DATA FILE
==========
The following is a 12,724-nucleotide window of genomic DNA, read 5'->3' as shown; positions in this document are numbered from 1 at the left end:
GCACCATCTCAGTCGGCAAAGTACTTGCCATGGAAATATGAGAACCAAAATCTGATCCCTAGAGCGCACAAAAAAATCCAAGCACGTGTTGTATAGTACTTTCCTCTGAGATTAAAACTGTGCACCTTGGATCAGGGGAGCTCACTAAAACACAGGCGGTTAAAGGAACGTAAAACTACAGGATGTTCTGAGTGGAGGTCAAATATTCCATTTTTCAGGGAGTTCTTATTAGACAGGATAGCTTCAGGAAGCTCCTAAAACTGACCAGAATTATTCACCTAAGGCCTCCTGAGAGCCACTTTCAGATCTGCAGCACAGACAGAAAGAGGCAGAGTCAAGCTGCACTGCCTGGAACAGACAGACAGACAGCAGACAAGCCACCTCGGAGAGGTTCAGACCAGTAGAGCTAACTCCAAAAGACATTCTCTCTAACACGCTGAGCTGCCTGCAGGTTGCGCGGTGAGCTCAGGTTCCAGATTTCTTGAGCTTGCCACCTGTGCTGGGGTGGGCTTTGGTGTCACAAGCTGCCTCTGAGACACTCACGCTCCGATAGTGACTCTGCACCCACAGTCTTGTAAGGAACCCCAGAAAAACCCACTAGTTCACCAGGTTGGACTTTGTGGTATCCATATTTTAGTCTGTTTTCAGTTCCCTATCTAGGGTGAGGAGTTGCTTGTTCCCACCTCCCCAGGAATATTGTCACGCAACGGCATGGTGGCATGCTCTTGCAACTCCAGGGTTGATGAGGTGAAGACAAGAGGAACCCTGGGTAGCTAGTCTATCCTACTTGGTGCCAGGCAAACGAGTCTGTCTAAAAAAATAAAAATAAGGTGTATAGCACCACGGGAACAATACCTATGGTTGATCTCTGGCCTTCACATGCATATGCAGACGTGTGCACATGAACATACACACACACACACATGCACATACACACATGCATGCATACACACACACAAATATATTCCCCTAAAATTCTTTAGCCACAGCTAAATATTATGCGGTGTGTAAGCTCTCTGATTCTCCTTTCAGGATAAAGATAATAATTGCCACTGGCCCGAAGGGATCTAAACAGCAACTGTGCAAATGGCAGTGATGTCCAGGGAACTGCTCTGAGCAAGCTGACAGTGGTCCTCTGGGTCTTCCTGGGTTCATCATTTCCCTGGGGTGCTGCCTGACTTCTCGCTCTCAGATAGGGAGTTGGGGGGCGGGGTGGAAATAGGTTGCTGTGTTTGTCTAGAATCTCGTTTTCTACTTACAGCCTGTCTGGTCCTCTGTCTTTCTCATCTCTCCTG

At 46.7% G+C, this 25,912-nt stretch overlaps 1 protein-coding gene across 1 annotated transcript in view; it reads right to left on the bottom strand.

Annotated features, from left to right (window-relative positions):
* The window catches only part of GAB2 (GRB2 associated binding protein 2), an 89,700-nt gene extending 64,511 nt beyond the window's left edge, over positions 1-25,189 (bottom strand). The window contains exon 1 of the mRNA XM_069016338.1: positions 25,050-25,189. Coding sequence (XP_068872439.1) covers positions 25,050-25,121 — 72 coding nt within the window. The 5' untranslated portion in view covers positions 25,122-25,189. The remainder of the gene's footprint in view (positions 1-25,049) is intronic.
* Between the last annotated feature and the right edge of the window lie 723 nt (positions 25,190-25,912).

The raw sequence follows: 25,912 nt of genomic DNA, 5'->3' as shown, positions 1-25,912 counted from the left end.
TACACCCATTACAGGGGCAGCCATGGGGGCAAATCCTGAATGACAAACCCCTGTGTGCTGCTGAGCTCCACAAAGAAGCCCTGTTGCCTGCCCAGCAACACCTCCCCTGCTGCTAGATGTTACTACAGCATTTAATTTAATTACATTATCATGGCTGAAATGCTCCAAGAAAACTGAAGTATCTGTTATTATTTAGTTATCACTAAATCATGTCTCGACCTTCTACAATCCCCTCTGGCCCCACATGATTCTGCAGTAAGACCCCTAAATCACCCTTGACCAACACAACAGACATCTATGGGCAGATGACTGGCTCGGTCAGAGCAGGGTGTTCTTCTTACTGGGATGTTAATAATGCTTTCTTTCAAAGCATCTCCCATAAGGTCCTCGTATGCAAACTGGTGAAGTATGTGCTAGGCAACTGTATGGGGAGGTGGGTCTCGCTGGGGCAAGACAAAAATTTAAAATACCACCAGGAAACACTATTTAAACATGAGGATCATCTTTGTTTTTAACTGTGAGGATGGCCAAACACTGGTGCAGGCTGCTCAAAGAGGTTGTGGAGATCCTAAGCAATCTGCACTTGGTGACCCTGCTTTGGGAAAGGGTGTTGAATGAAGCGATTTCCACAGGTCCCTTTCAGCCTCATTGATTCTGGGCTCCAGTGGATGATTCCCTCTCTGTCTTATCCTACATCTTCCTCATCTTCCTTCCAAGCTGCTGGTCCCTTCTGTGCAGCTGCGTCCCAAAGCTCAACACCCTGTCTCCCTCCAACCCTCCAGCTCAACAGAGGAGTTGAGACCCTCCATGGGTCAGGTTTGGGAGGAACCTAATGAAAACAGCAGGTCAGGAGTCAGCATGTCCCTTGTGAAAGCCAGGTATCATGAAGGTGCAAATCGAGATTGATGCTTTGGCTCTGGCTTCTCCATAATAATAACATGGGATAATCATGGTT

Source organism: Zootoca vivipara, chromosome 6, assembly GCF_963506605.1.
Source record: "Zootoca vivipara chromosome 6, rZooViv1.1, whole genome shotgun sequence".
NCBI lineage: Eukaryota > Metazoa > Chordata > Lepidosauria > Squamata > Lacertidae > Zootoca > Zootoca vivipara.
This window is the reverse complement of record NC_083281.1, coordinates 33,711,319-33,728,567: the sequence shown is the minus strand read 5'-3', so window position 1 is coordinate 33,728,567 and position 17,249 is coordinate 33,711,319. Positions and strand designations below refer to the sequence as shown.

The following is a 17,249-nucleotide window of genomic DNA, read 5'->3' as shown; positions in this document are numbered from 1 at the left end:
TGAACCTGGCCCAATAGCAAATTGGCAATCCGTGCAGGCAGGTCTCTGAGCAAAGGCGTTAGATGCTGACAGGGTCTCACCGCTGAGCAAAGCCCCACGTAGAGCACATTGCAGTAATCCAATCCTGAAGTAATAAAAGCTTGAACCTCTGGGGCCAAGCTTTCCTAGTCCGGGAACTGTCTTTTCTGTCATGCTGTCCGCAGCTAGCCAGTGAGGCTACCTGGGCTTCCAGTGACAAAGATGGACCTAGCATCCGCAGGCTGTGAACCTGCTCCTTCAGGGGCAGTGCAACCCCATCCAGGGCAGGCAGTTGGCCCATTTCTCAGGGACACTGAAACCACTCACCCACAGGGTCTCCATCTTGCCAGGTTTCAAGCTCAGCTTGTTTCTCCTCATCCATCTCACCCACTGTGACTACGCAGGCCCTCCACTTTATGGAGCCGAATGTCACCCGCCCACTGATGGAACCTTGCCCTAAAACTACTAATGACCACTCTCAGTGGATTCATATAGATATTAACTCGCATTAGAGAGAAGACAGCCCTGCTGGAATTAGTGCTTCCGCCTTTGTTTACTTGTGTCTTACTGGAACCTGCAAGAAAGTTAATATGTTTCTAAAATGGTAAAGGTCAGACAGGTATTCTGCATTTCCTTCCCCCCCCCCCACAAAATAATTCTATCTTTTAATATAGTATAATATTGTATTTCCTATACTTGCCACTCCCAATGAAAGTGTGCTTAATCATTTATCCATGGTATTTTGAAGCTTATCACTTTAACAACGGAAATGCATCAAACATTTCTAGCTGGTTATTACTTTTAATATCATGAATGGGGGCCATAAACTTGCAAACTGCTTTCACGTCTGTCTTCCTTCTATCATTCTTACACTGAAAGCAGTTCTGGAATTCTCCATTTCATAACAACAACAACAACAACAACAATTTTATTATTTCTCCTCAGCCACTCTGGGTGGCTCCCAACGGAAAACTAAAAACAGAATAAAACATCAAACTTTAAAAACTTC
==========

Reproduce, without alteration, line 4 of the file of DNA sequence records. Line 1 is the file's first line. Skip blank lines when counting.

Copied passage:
Annotated features, from left to right (window-relative positions):